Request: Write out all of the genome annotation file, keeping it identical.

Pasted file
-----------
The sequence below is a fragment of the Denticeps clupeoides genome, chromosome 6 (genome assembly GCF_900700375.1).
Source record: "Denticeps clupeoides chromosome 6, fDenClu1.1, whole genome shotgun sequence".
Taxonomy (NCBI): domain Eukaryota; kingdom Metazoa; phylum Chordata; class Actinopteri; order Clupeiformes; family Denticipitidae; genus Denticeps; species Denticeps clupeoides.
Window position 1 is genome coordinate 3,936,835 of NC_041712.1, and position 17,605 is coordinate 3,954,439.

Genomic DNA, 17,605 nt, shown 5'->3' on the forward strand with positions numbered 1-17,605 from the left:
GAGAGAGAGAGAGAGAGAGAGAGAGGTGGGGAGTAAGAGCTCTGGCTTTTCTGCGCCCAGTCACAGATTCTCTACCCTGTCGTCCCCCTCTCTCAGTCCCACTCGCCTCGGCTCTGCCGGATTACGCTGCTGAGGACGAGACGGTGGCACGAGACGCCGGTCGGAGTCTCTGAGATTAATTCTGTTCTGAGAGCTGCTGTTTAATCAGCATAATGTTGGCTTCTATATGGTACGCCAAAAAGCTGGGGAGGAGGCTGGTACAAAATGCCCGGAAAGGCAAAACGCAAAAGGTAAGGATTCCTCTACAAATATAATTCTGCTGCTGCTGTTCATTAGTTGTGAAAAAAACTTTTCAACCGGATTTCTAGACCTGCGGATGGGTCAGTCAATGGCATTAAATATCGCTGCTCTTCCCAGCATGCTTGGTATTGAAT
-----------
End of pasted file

The sequence below is a fragment of the Denticeps clupeoides genome, chromosome 6 (genome assembly GCF_900700375.1).
Source record: "Denticeps clupeoides chromosome 6, fDenClu1.1, whole genome shotgun sequence".
Taxonomy (NCBI): domain Eukaryota; kingdom Metazoa; phylum Chordata; class Actinopteri; order Clupeiformes; family Denticipitidae; genus Denticeps; species Denticeps clupeoides.
Window position 1 is genome coordinate 3,936,835 of NC_041712.1, and position 17,605 is coordinate 3,954,439.

Genomic DNA, 17,605 nt, shown 5'->3' on the forward strand with positions numbered 1-17,605 from the left:
GAGAGAGAGAGAGAGAGAGAGAGAGGTGGGGAGTAAGAGCTCTGGCTTTTCTGCGCCCAGTCACAGATTCTCTACCCTGTCGTCCCCCTCTCTCAGTCCCACTCGCCTCGGCTCTGCCGGATTACGCTGCTGAGGACGAGACGGTGGCACGAGACGCCGGTCGGAGTCTCTGAGATTAATTCTGTTCTGAGAGCTGCTGTTTAATCAGCATAATGTTGGCTTCTATATGGTACGCCAAAAAGCTGGGGAGGAGGCTGGTACAAAATGCCCGGAAAGGCAAAACGCAAAAGGTAAGGATTCCTCTACAAATATAATTCTGCTGCTGCTGTTCATTAGTTGTGAAAAAAACTTTTCAACCGGATTTCTAGACCTGCGGATGGGTCAGTCAATGGCATTAAATATCGCTGCTCTTCCCAGCATGCTTGGTATTGAAT